State Felon Voting Laws - Felon Voting - ProCon.org

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Felon Voting
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Video introduction to ProCon.org and the pros and cons of controversial
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Is felon disenfranchisement unconstitutional?
Rhode Island Voters Ease Felon Voting Restrictions
Washington's Supreme Court Rules on Felon Voting
US Senator Ted Stevens (R-AK) Convicted; May Lose Ability to Vote
Disenfranchised Totals by State, 2004

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Last updated on: 6/4/2013 12:40:06 PM PST



State Felon Voting Laws

Chart of State Felon Voting LawsTwo states allow felons to vote from prison
while other states may permanently ban felons from voting even after being
released from prison, parole, and probation, and having paid all their
fines.

The chart below provides links


Source: felonvoting.procon.org/view.resource.php?resourceID=286


can felons vote


Felony disenfranchisement - Wikipedia, the free encyclopedia

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** Felony disenfranchisement **

From Wikipedia, the free encyclopedia
Jump to: navigation, search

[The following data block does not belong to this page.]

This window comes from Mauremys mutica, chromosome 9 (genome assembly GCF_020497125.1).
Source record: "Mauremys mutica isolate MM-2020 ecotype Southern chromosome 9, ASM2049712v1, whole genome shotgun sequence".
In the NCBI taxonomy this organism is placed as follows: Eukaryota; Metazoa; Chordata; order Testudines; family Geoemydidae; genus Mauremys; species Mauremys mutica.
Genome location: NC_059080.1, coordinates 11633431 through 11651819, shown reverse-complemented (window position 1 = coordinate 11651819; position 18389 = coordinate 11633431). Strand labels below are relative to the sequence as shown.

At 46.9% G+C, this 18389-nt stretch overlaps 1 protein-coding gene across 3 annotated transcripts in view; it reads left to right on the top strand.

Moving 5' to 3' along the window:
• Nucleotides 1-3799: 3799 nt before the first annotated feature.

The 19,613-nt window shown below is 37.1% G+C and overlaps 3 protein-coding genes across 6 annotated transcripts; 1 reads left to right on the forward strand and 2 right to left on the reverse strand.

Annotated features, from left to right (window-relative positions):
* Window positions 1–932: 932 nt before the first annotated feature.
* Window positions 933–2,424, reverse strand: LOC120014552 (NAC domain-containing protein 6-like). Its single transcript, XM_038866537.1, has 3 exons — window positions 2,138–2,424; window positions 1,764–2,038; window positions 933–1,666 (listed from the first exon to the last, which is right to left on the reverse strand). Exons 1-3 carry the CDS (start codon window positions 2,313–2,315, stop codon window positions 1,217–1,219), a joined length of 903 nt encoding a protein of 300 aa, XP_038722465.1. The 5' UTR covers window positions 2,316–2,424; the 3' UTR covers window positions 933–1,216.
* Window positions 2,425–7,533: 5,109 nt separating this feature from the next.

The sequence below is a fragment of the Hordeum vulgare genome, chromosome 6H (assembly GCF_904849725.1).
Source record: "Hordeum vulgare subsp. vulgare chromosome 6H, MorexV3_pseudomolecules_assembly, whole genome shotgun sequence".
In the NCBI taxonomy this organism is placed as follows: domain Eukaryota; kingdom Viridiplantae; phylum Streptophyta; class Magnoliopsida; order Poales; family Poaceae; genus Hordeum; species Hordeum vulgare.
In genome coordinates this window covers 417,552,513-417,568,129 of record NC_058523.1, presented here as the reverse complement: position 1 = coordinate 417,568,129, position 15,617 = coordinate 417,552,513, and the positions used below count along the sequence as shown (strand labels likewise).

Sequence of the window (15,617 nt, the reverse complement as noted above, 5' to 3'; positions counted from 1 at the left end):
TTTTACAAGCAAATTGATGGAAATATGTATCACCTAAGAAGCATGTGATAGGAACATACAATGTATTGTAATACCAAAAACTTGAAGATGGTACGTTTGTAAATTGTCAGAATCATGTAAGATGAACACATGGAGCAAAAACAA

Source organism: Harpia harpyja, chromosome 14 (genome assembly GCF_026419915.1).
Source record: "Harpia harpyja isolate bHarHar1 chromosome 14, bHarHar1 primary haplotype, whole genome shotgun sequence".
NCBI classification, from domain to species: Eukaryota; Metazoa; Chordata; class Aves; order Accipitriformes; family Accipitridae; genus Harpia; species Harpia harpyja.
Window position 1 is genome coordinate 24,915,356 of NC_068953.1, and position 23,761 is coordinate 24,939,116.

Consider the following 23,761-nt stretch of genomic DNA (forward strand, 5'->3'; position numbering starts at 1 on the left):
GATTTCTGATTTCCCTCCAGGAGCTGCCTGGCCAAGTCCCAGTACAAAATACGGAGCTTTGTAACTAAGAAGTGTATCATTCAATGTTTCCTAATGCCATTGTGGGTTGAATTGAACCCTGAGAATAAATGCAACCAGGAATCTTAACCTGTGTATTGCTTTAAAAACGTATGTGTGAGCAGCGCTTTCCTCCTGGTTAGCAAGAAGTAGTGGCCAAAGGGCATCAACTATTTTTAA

*Felony disenfranchisement* is the practice of prohibiting people from
voting (known as disenfranchisement) based on the fact that they have been
convicted of a felony or any other kind of criminal offence. The right to
vote may be temporarily or permanently rescinded during and/or after a
prison sentence.^[1] For the affected individual, there are "collateral
consequences".^[2] Collateral consequences include loss of access to jobs,
housing, and various government programs.^[2] The community to which the
felon returns may be unaware of the collateral consequences to the
community including lower percentages of community members who participate
in the political process through voting.^[1] Opponents have argued that it
restricts and conflicts with principles of universal suffrage.^[3]

*Contents*

· 1 History
· 2 Support
· 3 Criticism
· 4 United States

· 4.1 Constitutionality
· 4.2 Classification

· 4.2.1 Unrestricted
· 4.2.2 Ends after release
· 4.2.3 Ends after parole
· 4.2.4 Ends after probation
· 4.2.5 Circumstantial
· 4.2.6 Individual petitions required

· 5 United Kingdom
· 6 Republic of Ireland
· 7 Other countries
· 8 Felony conviction thresholds affected by inflation
· 9 See also
· 10 References
· 11 External links

*History[edit]*

The roots of felony disenfranchisement laws can be traced back to ancient
Greek and Roman traditions. Disenfranchisement was commonly imposed on
individuals convicted of "infamous" crimes as part of their "civil death",
whereby these persons would lose all rights and claim to property. Most
medieval common law jurisdictions developed some form of exclusion from the
democratic process, ranging from execution on sight to rejection from
community processes.^[4]


Source: en.wikipedia.org/wiki/Felony_disenfranchisement

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